Salt, a mineral compound consisting of sodium and chloride, is one of the world’s oldest food seasonings and preservatives. Though essential for animal life in small amounts, sodium can be harmful in large quantities. The high sodium intake by most Americans is due to more meals away from home and the increased use of convenience foods like canned foods, processed meats and cheeses, and frozen meals. High sodium intake is strongly associated with hypertension, heart disease, stroke, kidney failure and blindness. According to International Food Technology Journal (2010), the average sodium intake exceeds 3,400 milligrams per day (mg/day) which is well over the 2005 Dietary Guidelines recommendation of 2,300 mg/day (equal to about one teaspoon of salt per day). Persons who consume 1500 mg of sodium per day have better blood pressure control by keeping blood pressure from rising and allowing blood pressure medications to work more effectively.
So what’s the big idea? How can such a small compound cause such problems? The bottom line is fluid. Wherever sodium goes into the body, so does water. The more sodium eaten, the more water held by our body. This increases blood volume and blood pressure because more stress on the heart and blood vessels causes them to work harder. The National Heart, Lung, and Blood Institute states a blood pressure less than 120/80 millimeters of mercury (mmHg) to be desirable. A blood pressure of 140/90 mmHg or greater is considered hypertension. People with hypertension may benefit from reducing their sodium intake to 1500 mg sodium per day.
Now for the good news; we can be in control of our sodium intake! At first glance, it can seem sodium is hidden in many foods. The first step in reducing sodium intake is to know where to find it. Remember the foods on the go and highly processed foods. Luckily, the amount of sodium in a food is written on the food label. The food label gives us the information we need to make healthful food choices to reduce our daily sodium intake. Look at the Nutrition Facts and also at the Ingredients Listing for all sources that say sodium.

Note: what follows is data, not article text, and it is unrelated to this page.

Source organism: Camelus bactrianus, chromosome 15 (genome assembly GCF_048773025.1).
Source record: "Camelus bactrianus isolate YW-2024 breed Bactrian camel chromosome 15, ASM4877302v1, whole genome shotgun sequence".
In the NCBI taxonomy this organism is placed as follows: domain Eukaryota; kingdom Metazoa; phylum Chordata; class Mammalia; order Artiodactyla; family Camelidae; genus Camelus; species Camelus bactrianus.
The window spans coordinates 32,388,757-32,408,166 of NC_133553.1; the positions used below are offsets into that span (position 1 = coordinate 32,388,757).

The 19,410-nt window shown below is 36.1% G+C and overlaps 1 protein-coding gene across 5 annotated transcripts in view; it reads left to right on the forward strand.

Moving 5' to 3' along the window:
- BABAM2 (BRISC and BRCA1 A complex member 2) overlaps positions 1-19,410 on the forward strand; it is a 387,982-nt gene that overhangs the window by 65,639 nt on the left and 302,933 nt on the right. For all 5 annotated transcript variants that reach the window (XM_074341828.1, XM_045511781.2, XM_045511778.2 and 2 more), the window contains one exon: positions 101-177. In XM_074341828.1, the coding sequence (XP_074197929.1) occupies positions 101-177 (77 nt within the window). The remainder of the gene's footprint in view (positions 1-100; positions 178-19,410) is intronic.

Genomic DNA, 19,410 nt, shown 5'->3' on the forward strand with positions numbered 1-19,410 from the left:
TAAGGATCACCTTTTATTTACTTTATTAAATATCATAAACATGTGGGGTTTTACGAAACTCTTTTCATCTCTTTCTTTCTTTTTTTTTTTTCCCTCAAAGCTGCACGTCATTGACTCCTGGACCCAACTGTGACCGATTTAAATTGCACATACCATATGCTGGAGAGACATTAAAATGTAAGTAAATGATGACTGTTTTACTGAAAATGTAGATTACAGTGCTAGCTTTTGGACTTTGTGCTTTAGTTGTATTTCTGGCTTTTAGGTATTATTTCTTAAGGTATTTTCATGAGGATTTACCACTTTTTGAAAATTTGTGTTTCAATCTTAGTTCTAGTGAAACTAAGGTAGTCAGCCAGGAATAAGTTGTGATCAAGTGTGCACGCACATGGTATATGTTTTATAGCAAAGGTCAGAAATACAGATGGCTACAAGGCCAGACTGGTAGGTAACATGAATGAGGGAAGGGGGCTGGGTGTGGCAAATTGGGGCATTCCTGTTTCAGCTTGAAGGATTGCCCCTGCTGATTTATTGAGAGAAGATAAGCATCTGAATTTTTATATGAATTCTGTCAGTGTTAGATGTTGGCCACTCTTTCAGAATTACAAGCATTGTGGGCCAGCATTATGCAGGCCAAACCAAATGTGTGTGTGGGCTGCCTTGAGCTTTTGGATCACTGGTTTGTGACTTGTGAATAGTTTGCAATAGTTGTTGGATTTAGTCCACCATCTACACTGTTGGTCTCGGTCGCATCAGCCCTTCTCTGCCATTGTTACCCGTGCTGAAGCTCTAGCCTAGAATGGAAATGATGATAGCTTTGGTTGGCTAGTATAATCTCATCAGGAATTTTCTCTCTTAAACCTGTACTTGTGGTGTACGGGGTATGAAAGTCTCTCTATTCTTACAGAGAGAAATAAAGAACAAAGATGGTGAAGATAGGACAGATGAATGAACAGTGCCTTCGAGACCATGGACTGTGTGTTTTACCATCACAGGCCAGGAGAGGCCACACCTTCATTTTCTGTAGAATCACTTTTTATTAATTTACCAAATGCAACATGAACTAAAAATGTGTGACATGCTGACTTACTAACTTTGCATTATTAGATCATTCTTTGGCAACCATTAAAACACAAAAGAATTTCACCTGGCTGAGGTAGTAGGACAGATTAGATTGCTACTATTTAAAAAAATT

Here are some additional hints to reduce sodium intake:
1. Use reduced sodium or no salt added products. Canned goods, processed meats and cheeses, and frozen meals often come in reduced sodium varieties.
2. Remove the salt shaker from the table. Much of our sodium intake comes from the salt we add at the table after the food is prepared. Do you find yourself salting your food before you even taste it? You can reduce your sodium intake by not adding salt after the food is cooked. Reduce the amount of added salt gradually. Your taste buds will adapt to the salt reduction and before long you won’t even miss it!
3. Use salt substitutes. Before using, ask your physician if salt substitutes are right for you. Because they contain other chemicals which may interfere with your body or medications, always check with your physician first.
4. Use spices. To avoid flavorless food due to reduced sodium, use additional spices or hot sauces. Chose spices without salt like garlic powder instead of garlic salt. Read the ingredient list to be sure of salt content.
5. Reduce salt in recipes by half. Many recipes can handle a cut in salt and still be delicious. Do not cut salt when making yeast breads or rolls.
6. Avoid food ingredients that contain sodium. In addition to table salt, many ingredients add sodium to foods such as monosodium glutamate and sodium aluminum phosphate.
7. When eating out ask for low sodium options or no added salt.
Many restaurants will mark foods as heart healthy. Often times the nutrition facts are available to the consumer. Remain in control of your food choices and consumption when eating out.
Remember you are in control of your food intake. Equip yourself with these tools to become the slayer of salt reducing the amount of sodium in your diet. Though cutting salt may seem like a daunting task, your heart will thank you! To learn more about reducing sodium in your diet, contact your local County Extension Agent, Carolyn McDowell at 372-5416 or email@example.com
Source: Texas AgriLife Extension.